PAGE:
Prior to President Carter, the rebellions in the 1960s forced President Lyndon B. Johnson to appoint the Warren Commission on Urban Unrest in 1967. The Commission noted that all of the unrest were precipitated by police abusive acts. There was still little or no change.
However, to President Obama’s credit, he became involved in the criminal justice system, particularly mass arrests, police killings, and brutality unequal by any other president. He has recognized the Black Lives Matter Movement, and even offered supportive language: *”The reason organizers use the phrase, ‘Black Lives Matter,’ was not because they were suggesting nobody else’s life matter, but rather what they were suggesting is that there is a specific problem that is happening in the African-American community that’s not happening in other communities, and that is a legitimate issue that we’ve got to address. The African-American community is not making this up…
“While far from every change that is needed to address the causes of the Black Lives Matter Movement will be done by the government. It is simply undeniable that policing, education, and housing discrimination must be addressed.”
As an aside, one of the things which concerns me about the Black Lives Matter Movement is that they seem to be concentrating on those who are inclined to be supportive. This has the potential of creating a division among allies and leave the way open for adversaries to take over the country.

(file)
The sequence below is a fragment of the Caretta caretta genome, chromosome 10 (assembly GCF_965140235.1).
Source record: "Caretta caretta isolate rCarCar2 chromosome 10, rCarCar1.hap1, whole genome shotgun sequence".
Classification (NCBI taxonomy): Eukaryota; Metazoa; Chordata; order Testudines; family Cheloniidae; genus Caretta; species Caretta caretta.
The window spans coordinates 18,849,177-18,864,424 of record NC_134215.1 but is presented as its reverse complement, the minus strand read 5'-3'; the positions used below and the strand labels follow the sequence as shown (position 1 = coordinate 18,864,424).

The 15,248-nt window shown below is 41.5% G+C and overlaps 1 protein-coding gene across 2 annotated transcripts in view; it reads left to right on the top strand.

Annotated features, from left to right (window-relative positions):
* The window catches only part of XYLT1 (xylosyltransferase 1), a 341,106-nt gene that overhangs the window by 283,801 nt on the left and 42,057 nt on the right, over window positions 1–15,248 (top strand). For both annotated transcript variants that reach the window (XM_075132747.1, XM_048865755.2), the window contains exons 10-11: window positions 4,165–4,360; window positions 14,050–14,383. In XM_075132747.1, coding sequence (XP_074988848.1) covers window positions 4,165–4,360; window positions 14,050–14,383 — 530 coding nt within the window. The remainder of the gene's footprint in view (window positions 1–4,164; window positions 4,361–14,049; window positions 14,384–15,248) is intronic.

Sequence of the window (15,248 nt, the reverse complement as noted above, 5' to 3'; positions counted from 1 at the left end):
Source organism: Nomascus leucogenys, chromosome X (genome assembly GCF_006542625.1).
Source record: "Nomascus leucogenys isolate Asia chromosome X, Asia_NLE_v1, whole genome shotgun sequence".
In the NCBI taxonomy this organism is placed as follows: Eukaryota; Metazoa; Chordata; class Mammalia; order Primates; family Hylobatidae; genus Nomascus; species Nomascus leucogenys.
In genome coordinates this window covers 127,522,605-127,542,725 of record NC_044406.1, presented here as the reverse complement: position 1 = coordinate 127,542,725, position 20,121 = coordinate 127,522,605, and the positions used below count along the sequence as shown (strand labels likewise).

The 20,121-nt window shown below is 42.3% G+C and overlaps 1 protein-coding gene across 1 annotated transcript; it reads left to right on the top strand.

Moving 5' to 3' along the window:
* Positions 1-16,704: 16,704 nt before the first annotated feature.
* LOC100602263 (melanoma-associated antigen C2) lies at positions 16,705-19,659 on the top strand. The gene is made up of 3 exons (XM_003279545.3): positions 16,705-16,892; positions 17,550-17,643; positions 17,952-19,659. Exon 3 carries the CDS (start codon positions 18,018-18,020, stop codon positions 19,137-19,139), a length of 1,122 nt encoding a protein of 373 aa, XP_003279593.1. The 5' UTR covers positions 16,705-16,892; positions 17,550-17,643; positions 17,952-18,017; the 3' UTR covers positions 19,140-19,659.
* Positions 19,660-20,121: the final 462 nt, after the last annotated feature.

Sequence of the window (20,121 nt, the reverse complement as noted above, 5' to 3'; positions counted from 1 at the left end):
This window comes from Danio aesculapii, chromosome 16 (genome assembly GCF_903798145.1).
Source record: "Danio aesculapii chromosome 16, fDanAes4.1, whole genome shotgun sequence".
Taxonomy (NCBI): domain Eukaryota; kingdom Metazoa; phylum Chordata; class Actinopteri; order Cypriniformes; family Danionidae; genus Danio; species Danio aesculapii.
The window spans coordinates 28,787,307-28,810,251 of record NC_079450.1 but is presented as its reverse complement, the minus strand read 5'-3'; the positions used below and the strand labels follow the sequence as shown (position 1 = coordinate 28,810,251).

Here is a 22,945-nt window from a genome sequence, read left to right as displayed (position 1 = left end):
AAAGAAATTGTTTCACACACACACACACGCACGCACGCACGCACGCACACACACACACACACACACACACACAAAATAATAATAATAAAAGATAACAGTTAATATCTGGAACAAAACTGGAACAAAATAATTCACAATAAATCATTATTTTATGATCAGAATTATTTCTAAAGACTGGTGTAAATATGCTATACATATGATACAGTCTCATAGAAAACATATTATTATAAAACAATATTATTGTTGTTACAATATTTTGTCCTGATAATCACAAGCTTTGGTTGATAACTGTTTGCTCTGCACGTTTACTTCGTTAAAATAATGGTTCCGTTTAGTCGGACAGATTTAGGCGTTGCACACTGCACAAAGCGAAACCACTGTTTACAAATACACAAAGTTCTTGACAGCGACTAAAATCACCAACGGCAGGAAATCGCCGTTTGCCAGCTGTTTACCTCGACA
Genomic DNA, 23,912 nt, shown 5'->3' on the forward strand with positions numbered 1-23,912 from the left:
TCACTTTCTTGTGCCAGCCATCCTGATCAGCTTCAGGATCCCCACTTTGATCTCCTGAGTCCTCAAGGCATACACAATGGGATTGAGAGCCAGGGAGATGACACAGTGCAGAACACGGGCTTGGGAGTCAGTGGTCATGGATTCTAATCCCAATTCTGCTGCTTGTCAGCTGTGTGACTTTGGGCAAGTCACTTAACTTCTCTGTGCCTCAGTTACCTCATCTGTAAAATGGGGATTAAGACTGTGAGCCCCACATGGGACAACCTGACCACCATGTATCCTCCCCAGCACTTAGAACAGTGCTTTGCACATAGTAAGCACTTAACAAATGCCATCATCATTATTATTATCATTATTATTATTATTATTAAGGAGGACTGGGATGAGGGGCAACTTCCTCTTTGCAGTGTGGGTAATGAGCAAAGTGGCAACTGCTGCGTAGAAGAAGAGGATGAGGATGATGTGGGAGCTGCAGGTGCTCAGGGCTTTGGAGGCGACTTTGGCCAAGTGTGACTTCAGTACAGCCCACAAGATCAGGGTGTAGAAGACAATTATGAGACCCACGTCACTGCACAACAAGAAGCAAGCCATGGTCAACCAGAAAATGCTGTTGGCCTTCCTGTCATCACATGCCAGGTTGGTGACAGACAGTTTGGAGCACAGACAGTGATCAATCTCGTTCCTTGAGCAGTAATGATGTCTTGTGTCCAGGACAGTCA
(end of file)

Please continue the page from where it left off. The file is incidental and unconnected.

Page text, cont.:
This happened during the Presidential campaign in 1968. Senator Hubert Humphrey and former President Richard Nixon were the candidates. Senator Humphrey, a good man with liberal proclivities, lost the election to President Nixon, a bad man with conservative tendencies (at least when it served to promote his interest). As it turned out, Mr. Nixon was forced to leave the office to escape impeachment. The Progressive Liberal Coalition was fragmented, lukewarm, or neglected to support Mr. Humphrey. We are still feeling the negative impact of Mr. Nixon’s appointments, especially the Supreme Court. He had six appointees. Justice William Rehnquist became the Chief Justice. He was confirmed on January 7, 1972. He’s responsible for ruling in favor of Mr. Nixon in the Florida vote re-count. Former Vice President Al Gore lost the election due to what most pundits and observers said was a biased decision.
Similarly, in New York, we turned away from electing Mayor David Dinkins to a second term in 1992. We did not vote anywhere near our potential. Again, there were criticisms, questions, and discord among allies. Thus, we got Mayor Rudolph Giuliani.
When we study the police complaints and criticism, it becomes clear that they are baseless. Also, what becomes obvious is their use of statements and persons to divert attention from their misconduct. As I have stated, they are trying to rally support. It is a “let us circle the wagon because they are after us” tactic. The sad, disturbing response of overwhelming numbers is that they accept the police interpretations, perceptions, and versions of what is happening. They want to believe, after all there are ties with families, religions, neighborhoods, friends, etc. To the victims, loved ones, supporters, protestors, and unbiased observers, some of the police are vicious and/or killers, and most of the other officers are guilty of silence and/or cover-up.
… to be  continued.

(Originally published in the Daily Challenge on November 20, 2015.)